Selina Cuff, Editor of the Chew Valley & Wrington Vale Gazette, wrote on 4 May 2016:
“A South African man is attempting to trace the family of Elizabeth Leyborne-Popham after finding her photo album lost for over 80 years.
The Chew Valley Gazette were contacted by Gavin Rich who is based in Port Elizabeth, South Africa. Mr Rich was appealing for information following an intriguing discovery:
“A friend and I found an album of Elizabeth Leyborne-Popham’s holiday trip to South Africa in an archived store room of a passenger ship. It has been lying there for about 80 years,” explained Mr Rich.
The photo album, which is thought to have been placed in lost and found back in 1932, has laid unclaimed for over 80 years. Mr Rich was intrigued by the life of its owner and proceeded to carry out some research.
“What I have been able to find out thusfar is…Elizabeth and her parents visited South Africa in 1931/32 departing from Southampton. They visited various areas in South Africa and on her return I assume she misplaced/lost the album.
“I believe she must have been devastated as she recorded her trip through South Africa in this album, which includes photos, passenger lists and telegrams to and from the family while in South Africa,” said Mr Rich.
“From internet searches we assume her parents names were Hugh Francis Arthur and her mother Janet Emily Hunt. She married Owen Lloyd. She was born in Hunstrete Somerset 1909 or 1910, not sure of the year. Further to this the Hunstrete House belonged to the Popham family till 1977.”
If Mr Rich’s research is correct then the owner of the photo album is Elizabeth Leyborne-Popham the daughter of the noted ornithologist Hugh Francis Arthur, whose diaries and notebooks are still held by the Natural History Museum.
It is perhaps her father’s professional passion for documenting nature and travel that inspired Elizabeth’s own detailed recording of their family trip to South Africa. It is also perhaps her father’s work that brought the family to South Africa, an unusual holiday destination at that time, though the early 20th century did see a growing European fascination with the African continent.
Elizabeth and her family are descendants of Sir John Popham the Lord Chief Justice to Elizabeth I who acquired Hunstrete estate in the 17th Century. The area was to become the peer’s country seat, with their primary home being their castle at Littlecote, Wiltshire.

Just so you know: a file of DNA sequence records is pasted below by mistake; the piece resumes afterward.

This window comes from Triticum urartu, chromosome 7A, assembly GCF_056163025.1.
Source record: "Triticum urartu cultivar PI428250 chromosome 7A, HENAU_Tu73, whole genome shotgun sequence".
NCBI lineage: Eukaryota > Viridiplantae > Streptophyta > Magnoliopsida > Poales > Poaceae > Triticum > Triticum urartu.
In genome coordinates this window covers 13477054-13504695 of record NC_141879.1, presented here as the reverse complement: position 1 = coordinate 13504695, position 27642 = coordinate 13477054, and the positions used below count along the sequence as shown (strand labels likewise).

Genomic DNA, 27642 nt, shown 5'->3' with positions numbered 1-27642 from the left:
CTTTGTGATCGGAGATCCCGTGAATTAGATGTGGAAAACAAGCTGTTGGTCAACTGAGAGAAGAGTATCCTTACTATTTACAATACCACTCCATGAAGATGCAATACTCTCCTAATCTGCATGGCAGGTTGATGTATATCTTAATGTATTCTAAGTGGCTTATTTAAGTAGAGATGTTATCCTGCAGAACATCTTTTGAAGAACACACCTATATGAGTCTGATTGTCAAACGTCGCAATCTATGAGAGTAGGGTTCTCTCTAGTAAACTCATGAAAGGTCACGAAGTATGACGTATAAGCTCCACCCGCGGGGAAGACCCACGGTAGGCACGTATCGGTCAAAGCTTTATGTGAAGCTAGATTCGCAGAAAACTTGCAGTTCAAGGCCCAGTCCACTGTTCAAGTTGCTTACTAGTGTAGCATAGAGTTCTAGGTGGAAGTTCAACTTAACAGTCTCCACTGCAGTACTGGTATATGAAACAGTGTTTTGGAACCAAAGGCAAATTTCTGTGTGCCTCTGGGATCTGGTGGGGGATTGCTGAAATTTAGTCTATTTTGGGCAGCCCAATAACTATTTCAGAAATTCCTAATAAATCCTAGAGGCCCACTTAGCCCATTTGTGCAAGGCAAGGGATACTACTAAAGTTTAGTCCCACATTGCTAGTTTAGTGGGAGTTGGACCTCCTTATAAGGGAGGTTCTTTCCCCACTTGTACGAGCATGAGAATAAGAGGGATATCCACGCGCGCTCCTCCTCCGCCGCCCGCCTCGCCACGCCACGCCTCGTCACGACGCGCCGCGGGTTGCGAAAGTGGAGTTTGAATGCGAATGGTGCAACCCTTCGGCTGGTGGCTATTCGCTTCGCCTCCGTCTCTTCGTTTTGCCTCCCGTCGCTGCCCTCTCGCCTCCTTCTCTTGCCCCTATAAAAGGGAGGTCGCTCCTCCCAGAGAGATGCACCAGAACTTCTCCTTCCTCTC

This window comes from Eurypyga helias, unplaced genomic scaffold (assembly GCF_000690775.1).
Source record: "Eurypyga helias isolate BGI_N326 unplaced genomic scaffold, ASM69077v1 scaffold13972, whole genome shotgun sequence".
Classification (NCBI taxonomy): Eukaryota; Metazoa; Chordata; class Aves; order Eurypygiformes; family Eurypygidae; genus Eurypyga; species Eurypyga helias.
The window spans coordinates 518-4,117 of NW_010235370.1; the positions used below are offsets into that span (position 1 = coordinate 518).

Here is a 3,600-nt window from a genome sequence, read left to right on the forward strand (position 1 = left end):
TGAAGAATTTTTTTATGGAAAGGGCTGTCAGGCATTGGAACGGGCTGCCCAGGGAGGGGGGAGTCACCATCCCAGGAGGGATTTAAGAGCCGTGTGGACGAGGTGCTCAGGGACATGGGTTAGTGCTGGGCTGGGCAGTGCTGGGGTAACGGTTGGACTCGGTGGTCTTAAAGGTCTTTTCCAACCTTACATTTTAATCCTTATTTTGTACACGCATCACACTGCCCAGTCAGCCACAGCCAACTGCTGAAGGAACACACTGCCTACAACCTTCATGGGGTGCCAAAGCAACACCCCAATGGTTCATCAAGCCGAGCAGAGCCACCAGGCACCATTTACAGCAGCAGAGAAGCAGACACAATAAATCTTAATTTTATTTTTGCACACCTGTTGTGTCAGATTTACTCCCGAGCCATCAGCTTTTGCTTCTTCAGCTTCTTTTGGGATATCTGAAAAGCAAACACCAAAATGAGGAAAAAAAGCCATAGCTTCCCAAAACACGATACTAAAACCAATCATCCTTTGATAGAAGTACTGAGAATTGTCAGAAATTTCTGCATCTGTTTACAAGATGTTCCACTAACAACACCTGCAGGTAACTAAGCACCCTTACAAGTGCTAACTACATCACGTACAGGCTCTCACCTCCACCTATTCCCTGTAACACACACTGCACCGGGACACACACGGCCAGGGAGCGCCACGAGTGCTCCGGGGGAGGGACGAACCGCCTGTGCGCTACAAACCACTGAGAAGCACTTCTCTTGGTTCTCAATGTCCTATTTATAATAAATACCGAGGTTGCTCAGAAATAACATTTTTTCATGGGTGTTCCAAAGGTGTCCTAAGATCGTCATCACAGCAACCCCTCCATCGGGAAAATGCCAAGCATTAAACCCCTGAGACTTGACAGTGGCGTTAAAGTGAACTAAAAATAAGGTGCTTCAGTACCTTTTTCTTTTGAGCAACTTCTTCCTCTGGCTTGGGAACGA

By the late 18th century Francis Popham had extended the estate with it stretching from Hunstrete to Littlecote. It was Francis that conceived the building of Hunstrete House, with no expense spared on its creation.
However by 1956, with the bell tolling for many landed peers the Popham family sold, the now reduced, estate and house to Lord Christopher and Lady Chancellor. The house was then in 1978 converted to a country hotel, most recently being reopened as part of The Pig portfolio of hotels in 2013.
With no further clues to the whereabouts of Elizabeth Leyborne-Popham, who if still living would be 107, or her descendants Mr Rich is asking for the help of the Chew Valley Gazette readers .
“I would dearly appreciate assistance in locating the living family of Elizabeth so that I can return the album as I am sure it would be of huge interest to them,” concluded Mr Rich.”
If you are connected to the Leyborne-Popham family or have any information about where Elizabeth’s family may now reside please call the Gazette on 01275 332266 or email email@example.com”
Pauline Mobey writes:
“Thanks for visiting my website. It is intended to promote my company People & Places, which is really about my interest in genealogy and my research into Littlecote House and its owners. This research, combined with my experience as a tour guide there, has resulted in my book Littlecote Lives and Legends – The Story of a Great Estate and its Famous Families.
Littlecote House, by the banks of the River Kennet on the border between Wiltshire and Berkshire, is a beautiful, rambling mansion
Do you have Littlecote connections? Can I help you to discover how you are related to the Pophams, the Leyborne Pophams, the Darrells or the Dayrells? Or would you just like some help with your family tree? You can get in touch by using the form on the Contact page. I look forward to hearing from you.”